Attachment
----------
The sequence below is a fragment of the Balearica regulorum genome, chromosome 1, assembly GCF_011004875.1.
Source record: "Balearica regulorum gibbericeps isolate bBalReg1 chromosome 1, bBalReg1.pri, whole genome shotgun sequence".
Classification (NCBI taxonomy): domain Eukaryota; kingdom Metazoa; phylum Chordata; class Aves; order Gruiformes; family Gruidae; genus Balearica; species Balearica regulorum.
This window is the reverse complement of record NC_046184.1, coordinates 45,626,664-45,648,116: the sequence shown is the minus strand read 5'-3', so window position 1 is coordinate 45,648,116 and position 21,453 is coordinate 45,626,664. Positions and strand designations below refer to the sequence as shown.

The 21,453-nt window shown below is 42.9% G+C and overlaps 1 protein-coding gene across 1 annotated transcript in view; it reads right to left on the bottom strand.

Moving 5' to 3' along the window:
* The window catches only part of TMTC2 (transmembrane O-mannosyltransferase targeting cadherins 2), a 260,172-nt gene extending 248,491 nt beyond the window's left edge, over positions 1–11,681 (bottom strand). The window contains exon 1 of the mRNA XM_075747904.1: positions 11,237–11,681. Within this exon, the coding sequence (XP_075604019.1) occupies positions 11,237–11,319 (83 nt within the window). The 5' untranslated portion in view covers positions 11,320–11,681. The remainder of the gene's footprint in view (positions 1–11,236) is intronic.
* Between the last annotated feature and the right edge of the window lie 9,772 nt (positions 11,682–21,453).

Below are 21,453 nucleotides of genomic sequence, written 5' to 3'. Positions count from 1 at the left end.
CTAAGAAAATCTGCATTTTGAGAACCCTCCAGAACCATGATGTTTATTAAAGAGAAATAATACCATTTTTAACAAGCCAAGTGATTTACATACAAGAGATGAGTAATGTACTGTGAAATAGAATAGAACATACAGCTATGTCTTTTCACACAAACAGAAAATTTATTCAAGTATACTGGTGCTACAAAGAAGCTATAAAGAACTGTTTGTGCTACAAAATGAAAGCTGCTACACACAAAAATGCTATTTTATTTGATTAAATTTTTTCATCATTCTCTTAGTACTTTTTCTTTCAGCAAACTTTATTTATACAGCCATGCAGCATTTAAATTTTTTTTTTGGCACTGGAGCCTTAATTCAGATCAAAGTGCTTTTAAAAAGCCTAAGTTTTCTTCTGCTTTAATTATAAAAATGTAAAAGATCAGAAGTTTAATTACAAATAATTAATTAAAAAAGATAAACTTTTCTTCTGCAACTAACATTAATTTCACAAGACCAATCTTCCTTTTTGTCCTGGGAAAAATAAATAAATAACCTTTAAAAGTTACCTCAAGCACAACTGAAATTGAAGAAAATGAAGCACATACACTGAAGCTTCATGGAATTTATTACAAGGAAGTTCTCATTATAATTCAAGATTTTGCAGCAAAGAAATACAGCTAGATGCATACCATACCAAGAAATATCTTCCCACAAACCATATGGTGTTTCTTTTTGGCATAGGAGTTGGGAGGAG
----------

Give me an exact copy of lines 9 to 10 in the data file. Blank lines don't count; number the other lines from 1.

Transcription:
Below are 21,453 nucleotides of genomic sequence, written 5' to 3'. Positions count from 1 at the left end.
CTAAGAAAATCTGCATTTTGAGAACCCTCCAGAACCATGATGTTTATTAAAGAGAAATAATACCATTTTTAACAAGCCAAGTGATTTACATACAAGAGATGAGTAATGTACTGTGAAATAGAATAGAACATACAGCTATGTCTTTTCACACAAACAGAAAATTTATTCAAGTATACTGGTGCTACAAAGAAGCTATAAAGAACTGTTTGTGCTACAAAATGAAAGCTGCTACACACAAAAATGCTATTTTATTTGATTAAATTTTTTCATCATTCTCTTAGTACTTTTTCTTTCAGCAAACTTTATTTATACAGCCATGCAGCATTTAAATTTTTTTTTTGGCACTGGAGCCTTAATTCAGATCAAAGTGCTTTTAAAAAGCCTAAGTTTTCTTCTGCTTTAATTATAAAAATGTAAAAGATCAGAAGTTTAATTACAAATAATTAATTAAAAAAGATAAACTTTTCTTCTGCAACTAACATTAATTTCACAAGACCAATCTTCCTTTTTGTCCTGGGAAAAATAAATAAATAACCTTTAAAAGTTACCTCAAGCACAACTGAAATTGAAGAAAATGAAGCACATACACTGAAGCTTCATGGAATTTATTACAAGGAAGTTCTCATTATAATTCAAGATTTTGCAGCAAAGAAATACAGCTAGATGCATACCATACCAAGAAATATCTTCCCACAAACCATATGGTGTTTCTTTTTGGCATAGGAGTTGGGAGGAG